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The 'Buck' stops here; McKeon won't run for re-election

Congressman Howard
Congressman Howard "Buck" McKeon (R-Santa Clarita) rose to head the House Armed Services Committee.
Kitty Felde/KPCC

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It was the worst kept secret on Capitol Hill. But Thursday morning, Howard "Buck" McKeon made it official: he is retiring from Congress when he completes his current 11th term.

The House Armed Services chairman stood in his committee room to address reporters, tearing up when he said the words out loud, that he would not be a candidate for Congress this year.

McKeon served nine years on a local school board and was Santa Clarita’s first mayor. But he said he was a “true neophyte” when he ran for Congress in 1992 and won by 700 votes.

He said he still gets a thrill seeing the Capitol lit up at night, but at age 75 and in good health, he decided it was time to step down. He said the Republican House rule about term limits for committee chairmen was the main reason he was leaving Congress. Had he returned for another term, he would have lost his Armed Services chairmanship.

McKeon complained about less senior members of his own party who ignore decisions by leadership, and about President Obama, who he said  “moves the goal post” when agreements are reached. But he denied that the rancor in Washington is worse than it was when he first came to Congress. “It’s called democracy,” he said, where people fight “for the things they believe in.”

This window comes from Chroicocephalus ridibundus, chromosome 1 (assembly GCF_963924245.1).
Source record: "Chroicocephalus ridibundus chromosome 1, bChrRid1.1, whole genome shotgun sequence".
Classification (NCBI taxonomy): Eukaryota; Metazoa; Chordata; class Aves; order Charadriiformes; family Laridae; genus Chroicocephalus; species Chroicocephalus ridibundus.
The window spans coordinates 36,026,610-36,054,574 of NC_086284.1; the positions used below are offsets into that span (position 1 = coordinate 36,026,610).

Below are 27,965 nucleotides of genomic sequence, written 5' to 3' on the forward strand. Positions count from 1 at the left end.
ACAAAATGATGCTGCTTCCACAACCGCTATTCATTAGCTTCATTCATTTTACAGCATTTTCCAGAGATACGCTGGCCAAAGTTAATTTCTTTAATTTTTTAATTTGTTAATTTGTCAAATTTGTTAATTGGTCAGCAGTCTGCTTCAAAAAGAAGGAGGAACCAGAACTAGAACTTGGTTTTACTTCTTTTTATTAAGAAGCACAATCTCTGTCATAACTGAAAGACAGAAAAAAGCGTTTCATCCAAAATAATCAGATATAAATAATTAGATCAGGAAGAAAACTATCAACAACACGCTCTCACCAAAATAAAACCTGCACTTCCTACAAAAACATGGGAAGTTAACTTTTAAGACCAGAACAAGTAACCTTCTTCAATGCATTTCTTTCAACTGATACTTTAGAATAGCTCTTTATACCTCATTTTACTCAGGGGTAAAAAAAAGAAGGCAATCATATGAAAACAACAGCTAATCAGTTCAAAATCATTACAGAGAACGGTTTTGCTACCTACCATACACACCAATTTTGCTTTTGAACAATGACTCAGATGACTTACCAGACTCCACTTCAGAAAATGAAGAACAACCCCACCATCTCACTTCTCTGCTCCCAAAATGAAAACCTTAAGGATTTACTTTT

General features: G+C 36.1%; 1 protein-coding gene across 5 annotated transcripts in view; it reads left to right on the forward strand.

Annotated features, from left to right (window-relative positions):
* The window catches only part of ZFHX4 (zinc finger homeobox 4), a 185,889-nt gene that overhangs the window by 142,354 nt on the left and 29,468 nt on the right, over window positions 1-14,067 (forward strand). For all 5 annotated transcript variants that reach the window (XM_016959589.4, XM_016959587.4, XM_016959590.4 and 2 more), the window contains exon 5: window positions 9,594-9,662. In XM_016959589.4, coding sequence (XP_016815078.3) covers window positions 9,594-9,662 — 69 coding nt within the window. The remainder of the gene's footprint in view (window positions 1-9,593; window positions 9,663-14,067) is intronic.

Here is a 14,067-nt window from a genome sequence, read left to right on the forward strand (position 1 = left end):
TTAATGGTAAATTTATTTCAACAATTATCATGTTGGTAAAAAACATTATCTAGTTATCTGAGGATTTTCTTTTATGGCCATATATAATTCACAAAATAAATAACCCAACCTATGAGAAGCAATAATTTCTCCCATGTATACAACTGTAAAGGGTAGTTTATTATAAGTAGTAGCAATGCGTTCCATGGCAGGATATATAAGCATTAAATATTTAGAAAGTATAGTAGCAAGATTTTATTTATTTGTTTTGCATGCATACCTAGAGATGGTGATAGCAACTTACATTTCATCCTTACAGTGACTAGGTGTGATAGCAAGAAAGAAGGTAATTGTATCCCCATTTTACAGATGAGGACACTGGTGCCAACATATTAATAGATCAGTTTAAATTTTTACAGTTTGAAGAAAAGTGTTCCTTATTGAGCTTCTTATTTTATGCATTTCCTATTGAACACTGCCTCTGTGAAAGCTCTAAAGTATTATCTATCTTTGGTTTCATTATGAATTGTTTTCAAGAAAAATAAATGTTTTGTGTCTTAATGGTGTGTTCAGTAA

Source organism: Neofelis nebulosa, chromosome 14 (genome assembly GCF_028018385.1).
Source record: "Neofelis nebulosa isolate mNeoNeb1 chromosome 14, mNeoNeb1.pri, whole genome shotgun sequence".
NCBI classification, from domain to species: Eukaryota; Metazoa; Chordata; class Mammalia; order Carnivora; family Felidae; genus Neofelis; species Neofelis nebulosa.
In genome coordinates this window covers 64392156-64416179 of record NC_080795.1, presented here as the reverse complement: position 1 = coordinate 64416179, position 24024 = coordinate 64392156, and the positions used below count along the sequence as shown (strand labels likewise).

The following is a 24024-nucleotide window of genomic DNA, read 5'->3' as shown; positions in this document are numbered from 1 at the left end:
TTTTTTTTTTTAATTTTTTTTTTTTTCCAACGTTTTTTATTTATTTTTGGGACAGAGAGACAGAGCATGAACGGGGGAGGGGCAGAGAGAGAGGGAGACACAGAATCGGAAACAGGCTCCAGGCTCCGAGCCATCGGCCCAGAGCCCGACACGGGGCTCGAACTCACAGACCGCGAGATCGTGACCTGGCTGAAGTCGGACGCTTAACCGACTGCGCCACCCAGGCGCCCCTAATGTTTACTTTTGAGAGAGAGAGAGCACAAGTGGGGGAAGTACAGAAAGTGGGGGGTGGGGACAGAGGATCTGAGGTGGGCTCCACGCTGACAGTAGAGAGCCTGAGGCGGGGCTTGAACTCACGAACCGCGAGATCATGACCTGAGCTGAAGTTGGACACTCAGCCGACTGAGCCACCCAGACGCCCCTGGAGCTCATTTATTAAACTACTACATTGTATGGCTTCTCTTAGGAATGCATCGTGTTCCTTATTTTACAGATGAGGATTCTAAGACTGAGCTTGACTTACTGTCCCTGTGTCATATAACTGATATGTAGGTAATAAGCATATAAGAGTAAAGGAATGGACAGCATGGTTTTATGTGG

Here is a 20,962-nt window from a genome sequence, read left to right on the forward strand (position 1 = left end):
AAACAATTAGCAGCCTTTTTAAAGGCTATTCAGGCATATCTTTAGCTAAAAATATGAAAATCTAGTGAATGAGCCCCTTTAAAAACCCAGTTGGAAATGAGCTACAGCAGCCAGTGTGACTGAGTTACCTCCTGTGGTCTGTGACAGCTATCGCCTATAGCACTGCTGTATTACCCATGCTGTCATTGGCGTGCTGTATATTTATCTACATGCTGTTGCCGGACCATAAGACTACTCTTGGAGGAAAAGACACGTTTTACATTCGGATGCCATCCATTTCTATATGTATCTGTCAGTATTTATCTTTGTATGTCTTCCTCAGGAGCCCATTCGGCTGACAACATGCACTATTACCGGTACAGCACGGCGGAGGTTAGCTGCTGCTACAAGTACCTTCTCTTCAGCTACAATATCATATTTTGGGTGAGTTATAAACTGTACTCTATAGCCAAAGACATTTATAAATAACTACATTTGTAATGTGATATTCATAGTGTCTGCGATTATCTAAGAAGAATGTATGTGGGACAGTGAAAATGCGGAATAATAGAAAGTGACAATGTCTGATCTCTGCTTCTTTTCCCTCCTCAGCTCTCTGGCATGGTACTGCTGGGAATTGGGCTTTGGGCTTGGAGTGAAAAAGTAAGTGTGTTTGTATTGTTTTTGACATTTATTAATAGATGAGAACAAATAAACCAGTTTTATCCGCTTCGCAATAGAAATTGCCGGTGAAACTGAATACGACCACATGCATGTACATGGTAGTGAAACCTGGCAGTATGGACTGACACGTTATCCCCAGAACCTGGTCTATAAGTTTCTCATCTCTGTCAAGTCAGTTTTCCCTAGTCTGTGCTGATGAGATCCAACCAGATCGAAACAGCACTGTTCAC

McKeon said now that travel restrictions have been lifted for members of Congress, he plans to visit both political leaders and troops around the world in his last year in office.

House Speaker John Boehner called McKeon "a close friend and confidant." The two worked together on the Education & Workforce Committee, where McKeon succeeded Boehner as chairman. Boehner praised McKeon's work on Armed Services, saying no one worked harder to provide troops with "the resources they need to successfully complete the missions their nation has asked them to perform."

Fellow Armed Services Committee member, Democrat Loretta Sanchez of Anaheim, said she and the chairman disagreed about larger spending cuts. McKeon fought the mandatory cuts under the sequester; Sanchez insisted there was fat to be trimmed as the U.S. reduced its footprint in Iraq and Afghanistan.

But Sanchez said when it came to California's economy, McKeon was a good partner, boosting satellite businesses in California and increasing orders for the C-17 transport planes built in Long Beach. "On issues important to California," she said, "Buck has been there.”

McKeon said he planned to continue with the Reagan Defense Forum where military leaders meet at the Ronald Reagan Presidential Library in Simi Valley. The next one is scheduled for November 15th.

Several candidates have declared their intention of replacing McKeon in November — former Republican state senator Tony Strickland and current state senator Steve Knight, as well as Democrat Lee Rogers.  The district is majority Republican – 41% to 35% Democratic, with one in four voters declining to pick a party. 

McKeon is the third California lawmaker to announce his retirement from Congress. Irvine Republican Congressman John Campbell and Northern California Democrat George Miller are also leaving the House of Representatives.